I’ve never made a meringue in my life. But hard-pressed for a dessert for a dinner party, I remembered the nine egg whites languishing in the fridge. Perfect opportunity to try Yotam Ottolenghi’s recipe for the giant meringues he sells at his restaurant Ottolenghi in London.
The recipe comes from his first book, “Ottolenghi: The Cookbook,” and all the ingredients are in grams. After opening the innards of my scale and figuring out how to switch from ounces to grams, I weighed out 300 grams of eggs and 600 grams of sugar, i.e., a proportion of 1 to 2. The other ingredients are 60 grams finely chopped pistachios and 2 teaspoons of rosewater.
Well, it turned out the bottle I thought was rosewater was orange flower water. No matter. I think the flavors work just as well.
The trick to these meringues is in the technique. First, preheat oven to 200 degrees Celsius (which I translated to 375 degrees Fahrenheit). Line a cookie sheet with parchment paper and spread the sugar out on top. Bake in the oven for 8 to 10 minutes until the sugar is hot. Meanwhile, about a minute before the sugar is done, in a stand mixer such as a Kitchen Aid outfitted with egg white whisk, whip the egg whites to a froth for about a minute. (I’m writing this recipe from memory, it’s so stuck in my mind.)
Turn oven down to 100 degrees Celsius (about 200 degrees Fahrenheit).
Then, with mixer on high, slowly pour in the hot sugar and continue beating on high until the meringue is thick and satiny and cool to the touch. (This could take 10 minutes).
Now comes the tricky part, using two big spoons, transfer an apple-sized glob of meringue to a plate on which you’ve spread the chopped pistachios. Roll one side in the nuts and then transfer to a baking sheet lined with parchment paper. Space the meringues far enough apart that they can expand. Ottolenghi says they double in size, but I could swear mine didn’t change size or shape at all.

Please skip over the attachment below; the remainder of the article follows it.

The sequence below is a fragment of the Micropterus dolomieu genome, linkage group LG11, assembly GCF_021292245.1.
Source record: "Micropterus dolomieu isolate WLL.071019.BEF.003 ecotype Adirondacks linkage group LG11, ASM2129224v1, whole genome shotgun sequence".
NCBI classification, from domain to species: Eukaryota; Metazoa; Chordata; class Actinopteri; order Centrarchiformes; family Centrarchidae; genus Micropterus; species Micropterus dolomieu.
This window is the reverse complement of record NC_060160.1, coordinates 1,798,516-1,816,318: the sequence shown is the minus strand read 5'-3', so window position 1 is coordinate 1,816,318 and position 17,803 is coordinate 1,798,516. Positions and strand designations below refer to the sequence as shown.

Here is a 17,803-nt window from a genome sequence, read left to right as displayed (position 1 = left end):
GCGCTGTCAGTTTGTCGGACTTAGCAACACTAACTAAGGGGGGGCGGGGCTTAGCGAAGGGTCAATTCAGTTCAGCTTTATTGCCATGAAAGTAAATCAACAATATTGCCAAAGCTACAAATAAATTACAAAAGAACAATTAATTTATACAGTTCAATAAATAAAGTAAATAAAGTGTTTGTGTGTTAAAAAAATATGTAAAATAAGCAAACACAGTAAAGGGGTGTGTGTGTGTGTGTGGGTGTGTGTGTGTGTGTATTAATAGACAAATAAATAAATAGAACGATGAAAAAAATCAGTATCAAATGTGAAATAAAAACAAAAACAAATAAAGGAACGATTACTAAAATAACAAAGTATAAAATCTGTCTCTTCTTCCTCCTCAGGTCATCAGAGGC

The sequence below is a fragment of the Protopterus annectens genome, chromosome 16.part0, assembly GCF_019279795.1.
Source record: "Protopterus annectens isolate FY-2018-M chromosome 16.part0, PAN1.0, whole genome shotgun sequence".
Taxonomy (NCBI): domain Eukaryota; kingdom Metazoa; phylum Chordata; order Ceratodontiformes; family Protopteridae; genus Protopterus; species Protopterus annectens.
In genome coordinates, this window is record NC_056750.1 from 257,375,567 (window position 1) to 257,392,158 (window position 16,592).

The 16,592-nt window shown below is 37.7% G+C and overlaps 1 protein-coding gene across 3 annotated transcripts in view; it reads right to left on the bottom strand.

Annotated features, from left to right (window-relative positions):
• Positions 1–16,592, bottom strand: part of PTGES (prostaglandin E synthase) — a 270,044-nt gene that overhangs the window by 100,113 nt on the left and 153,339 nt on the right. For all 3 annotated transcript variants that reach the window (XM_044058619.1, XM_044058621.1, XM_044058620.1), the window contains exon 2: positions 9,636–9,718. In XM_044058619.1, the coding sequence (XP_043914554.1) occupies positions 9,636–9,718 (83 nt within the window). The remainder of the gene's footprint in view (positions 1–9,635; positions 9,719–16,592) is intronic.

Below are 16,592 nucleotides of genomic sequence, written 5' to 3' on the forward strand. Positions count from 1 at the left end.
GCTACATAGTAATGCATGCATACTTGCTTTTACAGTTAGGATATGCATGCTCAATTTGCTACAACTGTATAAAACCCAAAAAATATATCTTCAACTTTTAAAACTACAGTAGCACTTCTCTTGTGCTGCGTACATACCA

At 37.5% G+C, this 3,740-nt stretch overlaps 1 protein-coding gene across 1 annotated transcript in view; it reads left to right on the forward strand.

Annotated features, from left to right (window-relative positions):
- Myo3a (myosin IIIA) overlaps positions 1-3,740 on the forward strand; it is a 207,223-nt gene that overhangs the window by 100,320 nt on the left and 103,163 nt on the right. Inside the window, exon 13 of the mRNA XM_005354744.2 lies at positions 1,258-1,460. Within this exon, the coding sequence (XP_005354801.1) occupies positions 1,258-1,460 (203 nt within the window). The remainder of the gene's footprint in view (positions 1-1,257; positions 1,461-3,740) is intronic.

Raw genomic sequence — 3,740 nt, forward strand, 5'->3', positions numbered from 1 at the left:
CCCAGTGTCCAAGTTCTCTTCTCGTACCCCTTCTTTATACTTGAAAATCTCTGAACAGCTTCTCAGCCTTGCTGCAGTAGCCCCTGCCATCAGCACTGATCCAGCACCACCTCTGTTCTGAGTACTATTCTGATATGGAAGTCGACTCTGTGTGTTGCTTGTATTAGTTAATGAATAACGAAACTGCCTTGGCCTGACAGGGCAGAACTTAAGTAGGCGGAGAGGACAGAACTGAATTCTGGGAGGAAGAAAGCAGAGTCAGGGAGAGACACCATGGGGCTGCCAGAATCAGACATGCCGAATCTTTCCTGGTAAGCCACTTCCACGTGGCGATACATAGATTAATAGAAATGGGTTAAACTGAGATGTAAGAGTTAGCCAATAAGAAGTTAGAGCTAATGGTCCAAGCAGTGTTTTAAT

Bake for two hours. (Mine came out of the oven at 8 p.m., just in time to cool down for dessert at 9.)
They’re certainly not beauties and some people could say they look more like meteorites than meringues. I need more practice forming them. But the taste and texture is there. And piled on a cake stand, they look incredibly festive.
Get the book, which is filled with the Israeli-born London chef’s signature dishes. Still to try: cinnamon and hazelnut meringues, pistachio shortbreads, Jerusalem artichoke and Swiss chard tart, sardines stuffed with bulgar, currants and pistachios. . .
“Ottolenghi: The Cookbook,” $34.95. Available from Amazom.com, Barnes & Noble and other bookstores.
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-- S. Irene Virbila
Photo: Orange water and pistachio meringues. Credit: S. Irene Virbila / Los Angeles Times